Jan 24: Gen 39, | Psa 44 | Matt 26
Reading 1 - Gen 39
Why did Joseph have to suffer?
"Meanwhile, the lesson of Joseph's life is unmistakable. It is... that God works when His hand is not apparent, and often when it would seem as if He must be taking no notice, and by means that seem to exclude the possibility of His being at work. The conclusion is comforting to those who commit their way to God. It may seem to them that God is not only not working with them, but actually working against them. Let them remember the agony of Joseph in the pit, in slavery, in false imprisonment, and learn that the darkest paths of their life may be the ways appointed for them to reach liberty and life, wealth and honor -- yea, a throne in the kingdom of the antitypical Joseph, who himself had to tread the dark and tearful valley of humiliation, and who, in the days of his glory, will introduce all his brethren, amongst many bright stars, to the most interesting of Jacob's sons" (Robert Roberts, "Ways of Providence" 70).
"Now Joseph was well-built and handsome, and after a while his master's wife took notice of Joseph and said, 'Come to bed with me!' But he refused. 'With me in charge,' he told her, 'my master does not concern himself with anything in the house; everything he owns he has entrusted to my care. No one is greater in this house than I am. My master has withheld nothing from me except you, because you are his wife. How then could I do such a wicked thing and sin against God?" (Gen 39:6-9).
BUT HE REFUSED: "Joseph's chastity was an expression of [his character and faith, in several ways]:
His compliant spirit for righteousness -- he knew about suffering and death and forbidden sexual activity; the punishment for pride, jealousy, and deceit. He knew how not to imitate those that had caused family dysfunction and pain amongst his own kith and kin. He was sensitive to the dignity of others in such matters.
His overcoming of the overpowering temptation, like that of Adam and Eve over the fruit of the tree, to know good and evil.
Potiphar's wife may have seen the seduction of Joseph as an accustomed thing but Joseph did not see it as a usual practice.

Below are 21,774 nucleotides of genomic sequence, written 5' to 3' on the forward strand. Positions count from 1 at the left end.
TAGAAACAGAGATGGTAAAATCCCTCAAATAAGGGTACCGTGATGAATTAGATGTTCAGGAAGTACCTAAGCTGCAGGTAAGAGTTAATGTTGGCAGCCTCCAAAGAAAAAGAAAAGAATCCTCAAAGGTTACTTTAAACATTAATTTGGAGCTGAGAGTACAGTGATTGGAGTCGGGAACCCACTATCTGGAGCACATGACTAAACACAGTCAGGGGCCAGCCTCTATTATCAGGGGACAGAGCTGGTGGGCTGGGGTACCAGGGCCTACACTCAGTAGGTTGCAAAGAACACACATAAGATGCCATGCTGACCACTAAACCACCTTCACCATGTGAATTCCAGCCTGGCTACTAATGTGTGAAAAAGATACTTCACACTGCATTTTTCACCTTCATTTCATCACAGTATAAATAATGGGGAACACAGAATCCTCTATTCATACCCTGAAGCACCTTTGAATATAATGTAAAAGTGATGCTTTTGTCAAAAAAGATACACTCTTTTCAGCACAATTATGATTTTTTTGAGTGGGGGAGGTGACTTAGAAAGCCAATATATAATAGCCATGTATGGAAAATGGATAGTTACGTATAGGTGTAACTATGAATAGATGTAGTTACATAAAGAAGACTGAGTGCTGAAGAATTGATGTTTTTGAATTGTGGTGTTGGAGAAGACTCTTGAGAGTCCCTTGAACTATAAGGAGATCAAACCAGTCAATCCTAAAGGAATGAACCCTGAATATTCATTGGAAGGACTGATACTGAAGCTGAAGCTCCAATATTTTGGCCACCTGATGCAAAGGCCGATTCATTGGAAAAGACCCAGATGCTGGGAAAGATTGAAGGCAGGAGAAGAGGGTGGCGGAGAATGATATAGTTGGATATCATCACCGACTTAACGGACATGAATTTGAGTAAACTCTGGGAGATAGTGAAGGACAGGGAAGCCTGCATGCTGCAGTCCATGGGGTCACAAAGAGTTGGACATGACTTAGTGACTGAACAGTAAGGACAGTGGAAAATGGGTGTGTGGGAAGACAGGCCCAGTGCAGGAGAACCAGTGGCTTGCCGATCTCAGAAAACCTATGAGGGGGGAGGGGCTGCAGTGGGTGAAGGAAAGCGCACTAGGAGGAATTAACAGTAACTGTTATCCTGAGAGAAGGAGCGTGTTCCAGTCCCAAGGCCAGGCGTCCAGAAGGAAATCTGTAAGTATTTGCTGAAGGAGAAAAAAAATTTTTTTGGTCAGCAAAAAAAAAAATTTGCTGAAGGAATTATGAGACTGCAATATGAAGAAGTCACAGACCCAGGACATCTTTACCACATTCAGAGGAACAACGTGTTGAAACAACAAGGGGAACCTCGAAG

His knowledge of his inferior slave status to Potiphar's wife, his superior in every way (except in his love for God). He could not have a relationship with a superior, where he would have to be passive, and do her bidding, in a master/slave, power situation, not a loving one.
His recognition of his own family's need to keep pure from idolatrous peoples, for he would know of other occasions when the seed line was threatened, and he would not wish to be party to that.
His knowledge of his father's hatred for the land of Egypt, in which he found himself -- his father loathed Hagar's land, where they worshipped the dead, and animals. He knew his father loathed, also, the notion of market sex, where both boy and girl prostitutes practised freely, and daily, and where the gods blessed it all. 'He would not go awhoring after the gods of Baal.' He had seen enough of that in Canaan.
His wish not to shame the father. Even though Joseph had not contacted his father for so long, his need not to shame him would be a paramount consideration. Noah's shame by his son, the shame of Lot by his daughters (to raise up seed), the shaming of Jacob by Reuben, with Jacob's concubine (Bilhah) were known to him. Nakedness and sex, in their right place, are innocent and unsuspect, but when they acquire a transferred significance, as Baal folly, it is sin. So Joseph, knowing that sex has a price tag for the unmarried, is influenced by what shame he might cause his father, or his God.
His understanding of sin, 'against thee only would I sin.' Joseph, like David, knew that sin, ultimately, is sin against God, and Joseph's sense of rightness kept him from sin.
Joseph saw it as a denial of the promises to Abraham.
His knowledge and understanding of the blessings given by God to the fathers. He knew that with the covenant blessings came responsibilities as well, that is, to witness about Yahweh to those about him" (Bev Russell, "Kith and Kin").
Reading 2 - Psa 44:23
"Awake, O Lord! Why do you sleep? Rouse yourself!" (Psa 44:23).
This little verse is plainly echoed in Mar 4:38 (and Mat 8:24 and Luk 8:24): It is the appeal of frightened disciples in the midst of an awesome storm at sea: "They awake him, and say unto him, 'Master, carest thou not that we perish?' " Of course he cared, and he would act -- at the proper time, but not before.